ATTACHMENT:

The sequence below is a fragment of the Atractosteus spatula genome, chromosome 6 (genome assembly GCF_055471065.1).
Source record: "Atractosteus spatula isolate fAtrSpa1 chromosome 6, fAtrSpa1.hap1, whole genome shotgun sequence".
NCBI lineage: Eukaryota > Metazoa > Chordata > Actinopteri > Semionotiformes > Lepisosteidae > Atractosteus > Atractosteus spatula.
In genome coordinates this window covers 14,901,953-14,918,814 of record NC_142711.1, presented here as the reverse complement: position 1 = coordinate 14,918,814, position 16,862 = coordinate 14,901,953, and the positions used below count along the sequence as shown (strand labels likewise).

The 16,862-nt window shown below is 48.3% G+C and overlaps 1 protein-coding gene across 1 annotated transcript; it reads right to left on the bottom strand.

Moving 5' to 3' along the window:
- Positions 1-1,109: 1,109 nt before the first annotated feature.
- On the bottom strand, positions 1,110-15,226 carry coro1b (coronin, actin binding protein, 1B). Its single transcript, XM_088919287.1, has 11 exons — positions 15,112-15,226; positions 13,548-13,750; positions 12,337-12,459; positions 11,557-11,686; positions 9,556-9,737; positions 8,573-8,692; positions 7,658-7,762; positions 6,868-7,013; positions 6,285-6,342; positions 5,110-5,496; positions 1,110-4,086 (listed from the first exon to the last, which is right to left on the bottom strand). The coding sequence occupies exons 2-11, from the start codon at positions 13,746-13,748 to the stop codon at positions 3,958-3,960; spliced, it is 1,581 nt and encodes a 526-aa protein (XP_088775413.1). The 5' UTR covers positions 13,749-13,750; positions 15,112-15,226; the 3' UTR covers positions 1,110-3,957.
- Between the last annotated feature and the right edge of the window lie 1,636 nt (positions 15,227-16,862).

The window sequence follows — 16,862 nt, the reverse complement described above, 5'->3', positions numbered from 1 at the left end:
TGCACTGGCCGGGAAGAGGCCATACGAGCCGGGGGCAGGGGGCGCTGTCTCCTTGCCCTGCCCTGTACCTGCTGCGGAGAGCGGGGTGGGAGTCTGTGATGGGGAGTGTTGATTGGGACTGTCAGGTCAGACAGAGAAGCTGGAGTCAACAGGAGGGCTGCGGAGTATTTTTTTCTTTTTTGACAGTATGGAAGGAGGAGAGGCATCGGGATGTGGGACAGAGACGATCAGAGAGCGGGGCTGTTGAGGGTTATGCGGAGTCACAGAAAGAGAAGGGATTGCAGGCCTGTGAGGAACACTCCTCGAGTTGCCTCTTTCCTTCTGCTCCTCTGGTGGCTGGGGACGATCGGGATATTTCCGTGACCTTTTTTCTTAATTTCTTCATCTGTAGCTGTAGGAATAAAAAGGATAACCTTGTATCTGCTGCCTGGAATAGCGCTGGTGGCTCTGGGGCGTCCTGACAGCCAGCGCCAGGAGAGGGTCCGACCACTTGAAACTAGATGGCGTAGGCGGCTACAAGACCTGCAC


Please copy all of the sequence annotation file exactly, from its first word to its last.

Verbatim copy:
The sequence below is a fragment of the Atractosteus spatula genome, chromosome 6 (genome assembly GCF_055471065.1).
Source record: "Atractosteus spatula isolate fAtrSpa1 chromosome 6, fAtrSpa1.hap1, whole genome shotgun sequence".
NCBI lineage: Eukaryota > Metazoa > Chordata > Actinopteri > Semionotiformes > Lepisosteidae > Atractosteus > Atractosteus spatula.
In genome coordinates this window covers 14,901,953-14,918,814 of record NC_142711.1, presented here as the reverse complement: position 1 = coordinate 14,918,814, position 16,862 = coordinate 14,901,953, and the positions used below count along the sequence as shown (strand labels likewise).

The 16,862-nt window shown below is 48.3% G+C and overlaps 1 protein-coding gene across 1 annotated transcript; it reads right to left on the bottom strand.

Moving 5' to 3' along the window:
- Positions 1-1,109: 1,109 nt before the first annotated feature.
- On the bottom strand, positions 1,110-15,226 carry coro1b (coronin, actin binding protein, 1B). Its single transcript, XM_088919287.1, has 11 exons — positions 15,112-15,226; positions 13,548-13,750; positions 12,337-12,459; positions 11,557-11,686; positions 9,556-9,737; positions 8,573-8,692; positions 7,658-7,762; positions 6,868-7,013; positions 6,285-6,342; positions 5,110-5,496; positions 1,110-4,086 (listed from the first exon to the last, which is right to left on the bottom strand). The coding sequence occupies exons 2-11, from the start codon at positions 13,746-13,748 to the stop codon at positions 3,958-3,960; spliced, it is 1,581 nt and encodes a 526-aa protein (XP_088775413.1). The 5' UTR covers positions 13,749-13,750; positions 15,112-15,226; the 3' UTR covers positions 1,110-3,957.
- Between the last annotated feature and the right edge of the window lie 1,636 nt (positions 15,227-16,862).

The window sequence follows — 16,862 nt, the reverse complement described above, 5'->3', positions numbered from 1 at the left end:
TGCACTGGCCGGGAAGAGGCCATACGAGCCGGGGGCAGGGGGCGCTGTCTCCTTGCCCTGCCCTGTACCTGCTGCGGAGAGCGGGGTGGGAGTCTGTGATGGGGAGTGTTGATTGGGACTGTCAGGTCAGACAGAGAAGCTGGAGTCAACAGGAGGGCTGCGGAGTATTTTTTTCTTTTTTGACAGTATGGAAGGAGGAGAGGCATCGGGATGTGGGACAGAGACGATCAGAGAGCGGGGCTGTTGAGGGTTATGCGGAGTCACAGAAAGAGAAGGGATTGCAGGCCTGTGAGGAACACTCCTCGAGTTGCCTCTTTCCTTCTGCTCCTCTGGTGGCTGGGGACGATCGGGATATTTCCGTGACCTTTTTTCTTAATTTCTTCATCTGTAGCTGTAGGAATAAAAAGGATAACCTTGTATCTGCTGCCTGGAATAGCGCTGGTGGCTCTGGGGCGTCCTGACAGCCAGCGCCAGGAGAGGGTCCGACCACTTGAAACTAGATGGCGTAGGCGGCTACAAGACCTGCAC